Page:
Navigating the Christmas period as a separated family can be stressful. Separated parents need to plan how they’ll share time with their children on the dates of importance (i.e., Christmas, New Year’s Eve, etc.) and what travel arrangements are appropriate during COVID19.

We provide general advice on the commonly asked questions received from separated parents who are trying to navigate the festive season.

What Christmas arrangements are available for separated families?

Plenty of options are available for separated families to share time with their children throughout the holiday period. Examples of Christmas arrangements might include:

  • Children with one parent on Christmas eve and Christmas morning, and with the other for Christmas afternoon and boxing day.
  • Children with one parent for all of Christmas, but with the other parent for a couple of hours during the day.
  • Children spend all the Christmas holidays with one parent, which then changes the next year.
  • Continue with your usual arrangement if Christmas is not a significant holiday for your family.

Most importantly, both sides need to be happy with the arrangement that is chosen and commit to it. Be polite and civil during negotiations. Nothing makes a matter worse than conflict and threats.

 

What happens if my ex is being difficult and/or threatening to not go ahead with our plan?

Whether you are newly separated or have been separated for a while, it is important to understand your rights.

If you do not have a court order in place, care arrangements for children are not enforceable. The option to have a judge decide how you and your children spend Christmas is also not an option in December due to the court’s cut-off date.

At the forefront of your actions should be what is in the best interests for the child. They have a right to see both parents and share in the joys of the holidays. Either parent is entitled to make decisions about their children. However, parents need to think about the potential consequences of their actions such as litigation, difficulties with future negotiations or arrangements, and disruption to their children’s life.

Parents should talk to each other and see what arrangements they can make. Parents should also meet with their lawyer to work out an arrangement that is fairer and more concrete in the new year.

 

My ex wants to travel interstate with our children, and I am worried about COVID19, what can I do?

Generally, it is difficult to get an urgent court listing, and much will come down to the respective COVID laws in place at the time. Questions that would be considered include ‘Are the borders closed for re-entry?’, ‘What state are they going to?’, ‘What are the quarantine obligations on return?’. These are no simple questions, and each case will turn on its own circumstances.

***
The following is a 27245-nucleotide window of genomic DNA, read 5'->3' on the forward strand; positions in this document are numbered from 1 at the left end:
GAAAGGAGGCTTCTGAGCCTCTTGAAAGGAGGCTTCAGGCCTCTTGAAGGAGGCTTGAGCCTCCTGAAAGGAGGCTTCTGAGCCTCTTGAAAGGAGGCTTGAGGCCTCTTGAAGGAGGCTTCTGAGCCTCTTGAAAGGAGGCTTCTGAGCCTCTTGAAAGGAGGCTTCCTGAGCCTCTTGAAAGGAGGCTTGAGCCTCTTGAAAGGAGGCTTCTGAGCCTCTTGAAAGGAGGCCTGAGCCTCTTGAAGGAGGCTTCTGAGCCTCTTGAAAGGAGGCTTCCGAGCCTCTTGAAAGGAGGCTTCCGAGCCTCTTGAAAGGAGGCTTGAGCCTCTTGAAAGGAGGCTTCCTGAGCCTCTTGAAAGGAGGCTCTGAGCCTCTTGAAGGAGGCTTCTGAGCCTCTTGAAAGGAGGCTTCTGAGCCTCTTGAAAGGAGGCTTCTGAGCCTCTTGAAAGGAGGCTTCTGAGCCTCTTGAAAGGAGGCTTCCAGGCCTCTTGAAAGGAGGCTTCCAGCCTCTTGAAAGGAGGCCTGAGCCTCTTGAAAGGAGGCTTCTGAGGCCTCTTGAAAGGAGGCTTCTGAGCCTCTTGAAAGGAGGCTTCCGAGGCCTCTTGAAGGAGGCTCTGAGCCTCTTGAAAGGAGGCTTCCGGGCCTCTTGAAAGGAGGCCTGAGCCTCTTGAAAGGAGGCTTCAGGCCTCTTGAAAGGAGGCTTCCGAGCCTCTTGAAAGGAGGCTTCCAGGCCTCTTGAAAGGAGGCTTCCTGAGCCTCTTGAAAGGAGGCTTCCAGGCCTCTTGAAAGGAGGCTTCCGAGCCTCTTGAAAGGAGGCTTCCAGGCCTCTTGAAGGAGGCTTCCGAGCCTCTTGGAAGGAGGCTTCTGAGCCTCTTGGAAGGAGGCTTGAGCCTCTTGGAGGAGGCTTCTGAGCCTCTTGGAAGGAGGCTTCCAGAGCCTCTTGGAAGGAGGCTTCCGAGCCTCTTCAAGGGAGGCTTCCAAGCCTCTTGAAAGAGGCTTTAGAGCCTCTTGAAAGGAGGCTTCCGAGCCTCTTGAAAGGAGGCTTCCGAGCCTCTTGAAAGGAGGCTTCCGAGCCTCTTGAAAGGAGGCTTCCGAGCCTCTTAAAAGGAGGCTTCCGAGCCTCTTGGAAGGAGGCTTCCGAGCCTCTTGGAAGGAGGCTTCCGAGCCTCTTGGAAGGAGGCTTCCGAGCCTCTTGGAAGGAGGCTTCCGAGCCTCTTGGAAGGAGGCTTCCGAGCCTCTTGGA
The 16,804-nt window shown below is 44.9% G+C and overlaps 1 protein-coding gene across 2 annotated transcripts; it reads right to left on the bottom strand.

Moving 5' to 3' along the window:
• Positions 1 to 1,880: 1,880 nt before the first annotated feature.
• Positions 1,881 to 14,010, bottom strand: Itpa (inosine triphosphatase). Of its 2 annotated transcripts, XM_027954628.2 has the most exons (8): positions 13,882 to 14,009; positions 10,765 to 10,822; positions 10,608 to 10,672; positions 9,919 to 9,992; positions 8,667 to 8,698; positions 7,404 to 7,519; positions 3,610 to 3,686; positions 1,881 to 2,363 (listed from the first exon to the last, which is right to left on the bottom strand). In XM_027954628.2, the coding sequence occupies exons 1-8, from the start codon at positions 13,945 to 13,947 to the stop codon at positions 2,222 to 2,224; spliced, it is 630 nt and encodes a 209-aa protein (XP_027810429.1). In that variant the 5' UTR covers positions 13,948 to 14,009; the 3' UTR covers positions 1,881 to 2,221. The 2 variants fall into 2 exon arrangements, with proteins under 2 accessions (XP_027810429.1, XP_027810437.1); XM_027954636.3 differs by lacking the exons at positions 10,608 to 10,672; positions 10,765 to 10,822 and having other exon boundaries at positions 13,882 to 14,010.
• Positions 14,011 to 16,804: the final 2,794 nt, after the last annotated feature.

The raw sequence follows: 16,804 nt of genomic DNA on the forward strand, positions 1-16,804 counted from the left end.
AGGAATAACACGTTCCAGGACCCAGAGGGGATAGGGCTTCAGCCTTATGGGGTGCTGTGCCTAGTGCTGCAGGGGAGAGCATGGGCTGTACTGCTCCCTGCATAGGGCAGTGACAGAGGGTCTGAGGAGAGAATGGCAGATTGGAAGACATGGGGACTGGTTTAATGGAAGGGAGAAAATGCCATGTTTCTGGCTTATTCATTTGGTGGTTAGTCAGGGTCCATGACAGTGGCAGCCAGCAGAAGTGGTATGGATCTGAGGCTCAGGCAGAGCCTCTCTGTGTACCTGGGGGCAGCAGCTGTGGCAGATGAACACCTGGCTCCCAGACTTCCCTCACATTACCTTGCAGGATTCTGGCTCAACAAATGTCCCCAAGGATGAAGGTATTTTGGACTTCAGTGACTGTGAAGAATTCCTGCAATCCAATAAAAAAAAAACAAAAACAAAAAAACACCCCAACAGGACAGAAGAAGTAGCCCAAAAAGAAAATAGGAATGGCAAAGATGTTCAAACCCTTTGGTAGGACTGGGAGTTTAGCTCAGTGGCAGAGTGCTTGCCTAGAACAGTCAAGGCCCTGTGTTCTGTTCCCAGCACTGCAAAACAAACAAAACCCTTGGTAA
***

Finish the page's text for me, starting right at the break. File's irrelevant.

If there is a court order, there might be a “reasonable excuse” for non-compliance with any existing order with respect to allowing travel or not. A primary carer probably faces less adverse legal consequences than a contact parent for travelling or not allowing the other to travel.

An urgent legal letter from your lawyer putting another party on notice may prevent or ensure an outcome. This might also become useful in the future.

With regards to how much the police can help, they prefer to not get involved with family matters. Police will do welfare checks (to a point) and keep the peace. They will not take your children away because the other parent has told you they will. If your children are in danger, the police will step in.

 

Family and domestic violence services are available

If you are experiencing violence or abuse, family and domestic violence services are still open over Christmas. Don’t think that it is too hard to leave or do something because everyone is closed. If you are not sure what or where to ask – talk to the police. If the police cannot help you themselves, they can direct you to those services who can. Help will be available if you need it.

The Boylan Lawyer’s family law team has a combined 86 years’ experience working in family law, wills and estates, and probate. We are committed to protecting the rights of individuals and families. Clients are now supported from offices in Adelaide CBD, Port Pirie, Strathalbyn, Victor Harbor, Port Augusta, and Whyalla.

 

Book a free family law consultation today by clicking here.

 

Sebastian Hill, Managing Partner

Sebastian Hill is the managing partner at Boylan Lawyers. Sebastian oversees all practice areas and has a specialist interest in family law, estate disputes and intergeneration farm transfer. Sebastian provides clients with clear, considered, and practical advice.

Sebastian is a passionate contributor to the legal profession in South Australia having served as a member on several Law Society of South Australia Councils and Committees and as a board member of Westside Community Lawyers.